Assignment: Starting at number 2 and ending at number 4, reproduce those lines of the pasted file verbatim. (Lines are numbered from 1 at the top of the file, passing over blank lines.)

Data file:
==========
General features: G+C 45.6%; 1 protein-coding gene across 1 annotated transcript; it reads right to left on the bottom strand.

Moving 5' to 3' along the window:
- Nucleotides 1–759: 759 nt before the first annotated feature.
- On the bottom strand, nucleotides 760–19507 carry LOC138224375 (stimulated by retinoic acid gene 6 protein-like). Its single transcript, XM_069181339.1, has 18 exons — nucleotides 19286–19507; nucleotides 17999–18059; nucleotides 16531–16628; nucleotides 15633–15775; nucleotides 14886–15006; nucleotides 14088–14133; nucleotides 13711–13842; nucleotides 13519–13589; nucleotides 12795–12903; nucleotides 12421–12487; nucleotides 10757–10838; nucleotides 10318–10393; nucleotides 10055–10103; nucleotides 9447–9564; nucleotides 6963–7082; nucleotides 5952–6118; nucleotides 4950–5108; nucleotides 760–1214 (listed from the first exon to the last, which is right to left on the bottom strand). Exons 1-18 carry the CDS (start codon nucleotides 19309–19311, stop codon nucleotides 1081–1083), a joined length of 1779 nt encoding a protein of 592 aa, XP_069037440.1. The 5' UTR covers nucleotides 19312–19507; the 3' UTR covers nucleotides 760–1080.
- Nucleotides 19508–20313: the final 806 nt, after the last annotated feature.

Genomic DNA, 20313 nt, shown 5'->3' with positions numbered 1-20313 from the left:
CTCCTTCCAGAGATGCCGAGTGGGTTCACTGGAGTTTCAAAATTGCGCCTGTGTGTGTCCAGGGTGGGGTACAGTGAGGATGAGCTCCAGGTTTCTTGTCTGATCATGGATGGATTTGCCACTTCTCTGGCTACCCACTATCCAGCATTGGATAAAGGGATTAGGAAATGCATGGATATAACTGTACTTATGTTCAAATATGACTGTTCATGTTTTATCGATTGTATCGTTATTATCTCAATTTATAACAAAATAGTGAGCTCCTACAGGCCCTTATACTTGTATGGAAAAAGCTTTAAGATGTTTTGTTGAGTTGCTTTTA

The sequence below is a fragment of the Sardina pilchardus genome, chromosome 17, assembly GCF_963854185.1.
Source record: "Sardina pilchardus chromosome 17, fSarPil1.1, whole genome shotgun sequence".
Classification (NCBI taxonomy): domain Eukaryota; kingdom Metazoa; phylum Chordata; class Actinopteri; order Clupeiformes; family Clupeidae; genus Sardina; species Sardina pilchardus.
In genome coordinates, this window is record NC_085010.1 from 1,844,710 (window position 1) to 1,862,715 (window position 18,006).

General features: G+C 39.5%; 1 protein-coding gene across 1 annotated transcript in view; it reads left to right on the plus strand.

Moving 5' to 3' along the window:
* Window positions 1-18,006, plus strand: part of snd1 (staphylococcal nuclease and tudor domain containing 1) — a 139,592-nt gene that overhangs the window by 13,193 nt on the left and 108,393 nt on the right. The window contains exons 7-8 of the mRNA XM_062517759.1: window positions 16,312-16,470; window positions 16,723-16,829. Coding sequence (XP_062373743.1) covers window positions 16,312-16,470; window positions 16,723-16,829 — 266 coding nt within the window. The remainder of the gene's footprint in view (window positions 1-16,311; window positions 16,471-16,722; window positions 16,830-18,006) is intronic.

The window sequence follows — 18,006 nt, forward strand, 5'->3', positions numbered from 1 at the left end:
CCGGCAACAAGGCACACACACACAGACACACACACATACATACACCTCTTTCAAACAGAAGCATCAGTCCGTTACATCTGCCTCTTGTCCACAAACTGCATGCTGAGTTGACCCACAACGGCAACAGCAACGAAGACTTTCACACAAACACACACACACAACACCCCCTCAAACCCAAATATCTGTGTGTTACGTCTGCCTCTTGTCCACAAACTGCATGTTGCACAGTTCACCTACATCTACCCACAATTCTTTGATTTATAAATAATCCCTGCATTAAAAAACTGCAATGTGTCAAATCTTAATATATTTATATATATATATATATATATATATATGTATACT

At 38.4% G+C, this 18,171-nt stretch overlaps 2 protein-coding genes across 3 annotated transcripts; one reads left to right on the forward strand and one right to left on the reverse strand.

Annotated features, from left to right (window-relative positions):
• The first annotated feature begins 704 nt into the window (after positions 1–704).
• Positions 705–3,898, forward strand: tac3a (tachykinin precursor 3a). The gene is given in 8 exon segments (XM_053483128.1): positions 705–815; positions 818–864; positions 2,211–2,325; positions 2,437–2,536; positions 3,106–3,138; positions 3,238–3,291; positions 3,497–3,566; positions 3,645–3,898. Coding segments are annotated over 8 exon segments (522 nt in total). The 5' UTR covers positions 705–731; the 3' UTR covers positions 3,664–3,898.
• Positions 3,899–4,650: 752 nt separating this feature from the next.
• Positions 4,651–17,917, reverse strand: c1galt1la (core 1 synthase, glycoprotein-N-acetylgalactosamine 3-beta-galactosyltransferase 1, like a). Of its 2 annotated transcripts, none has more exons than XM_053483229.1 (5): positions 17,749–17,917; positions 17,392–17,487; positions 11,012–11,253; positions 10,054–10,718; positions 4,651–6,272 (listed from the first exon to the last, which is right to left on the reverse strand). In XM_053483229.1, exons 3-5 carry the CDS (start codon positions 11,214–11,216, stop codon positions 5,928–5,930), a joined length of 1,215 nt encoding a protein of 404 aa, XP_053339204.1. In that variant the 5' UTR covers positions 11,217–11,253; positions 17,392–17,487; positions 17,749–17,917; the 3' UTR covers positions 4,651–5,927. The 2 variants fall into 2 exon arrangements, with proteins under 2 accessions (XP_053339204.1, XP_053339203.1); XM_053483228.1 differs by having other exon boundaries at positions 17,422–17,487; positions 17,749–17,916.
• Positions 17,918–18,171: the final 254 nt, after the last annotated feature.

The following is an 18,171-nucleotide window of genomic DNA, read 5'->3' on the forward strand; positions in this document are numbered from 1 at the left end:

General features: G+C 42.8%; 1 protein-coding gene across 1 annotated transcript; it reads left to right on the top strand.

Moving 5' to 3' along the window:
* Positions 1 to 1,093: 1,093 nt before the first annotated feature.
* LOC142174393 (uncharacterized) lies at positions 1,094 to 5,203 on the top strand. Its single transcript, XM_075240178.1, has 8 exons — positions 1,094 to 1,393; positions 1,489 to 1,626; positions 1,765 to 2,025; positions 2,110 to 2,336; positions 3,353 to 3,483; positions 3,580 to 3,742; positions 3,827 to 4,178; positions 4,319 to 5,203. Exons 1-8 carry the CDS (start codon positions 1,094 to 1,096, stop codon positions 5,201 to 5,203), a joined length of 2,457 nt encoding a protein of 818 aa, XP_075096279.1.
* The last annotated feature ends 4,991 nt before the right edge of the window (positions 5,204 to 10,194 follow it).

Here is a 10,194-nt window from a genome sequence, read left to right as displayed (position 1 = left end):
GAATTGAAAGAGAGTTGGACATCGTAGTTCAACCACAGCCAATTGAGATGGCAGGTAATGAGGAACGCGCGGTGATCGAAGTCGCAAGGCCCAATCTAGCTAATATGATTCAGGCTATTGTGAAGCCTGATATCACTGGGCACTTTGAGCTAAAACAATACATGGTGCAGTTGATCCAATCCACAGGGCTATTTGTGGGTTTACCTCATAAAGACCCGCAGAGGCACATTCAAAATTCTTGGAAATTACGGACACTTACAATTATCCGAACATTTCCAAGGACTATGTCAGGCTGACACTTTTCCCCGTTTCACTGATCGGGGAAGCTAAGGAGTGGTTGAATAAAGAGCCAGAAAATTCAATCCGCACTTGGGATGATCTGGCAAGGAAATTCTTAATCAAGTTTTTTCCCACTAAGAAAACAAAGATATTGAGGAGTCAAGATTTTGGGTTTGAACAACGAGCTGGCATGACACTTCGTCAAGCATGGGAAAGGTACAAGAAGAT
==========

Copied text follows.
Moving 5' to 3' along the window:
- Nucleotides 1–759: 759 nt before the first annotated feature.
- On the bottom strand, nucleotides 760–19507 carry LOC138224375 (stimulated by retinoic acid gene 6 protein-like). Its single transcript, XM_069181339.1, has 18 exons — nucleotides 19286–19507; nucleotides 17999–18059; nucleotides 16531–16628; nucleotides 15633–15775; nucleotides 14886–15006; nucleotides 14088–14133; nucleotides 13711–13842; nucleotides 13519–13589; nucleotides 12795–12903; nucleotides 12421–12487; nucleotides 10757–10838; nucleotides 10318–10393; nucleotides 10055–10103; nucleotides 9447–9564; nucleotides 6963–7082; nucleotides 5952–6118; nucleotides 4950–5108; nucleotides 760–1214 (listed from the first exon to the last, which is right to left on the bottom strand). Exons 1-18 carry the CDS (start codon nucleotides 19309–19311, stop codon nucleotides 1081–1083), a joined length of 1779 nt encoding a protein of 592 aa, XP_069037440.1. The 5' UTR covers nucleotides 19312–19507; the 3' UTR covers nucleotides 760–1080.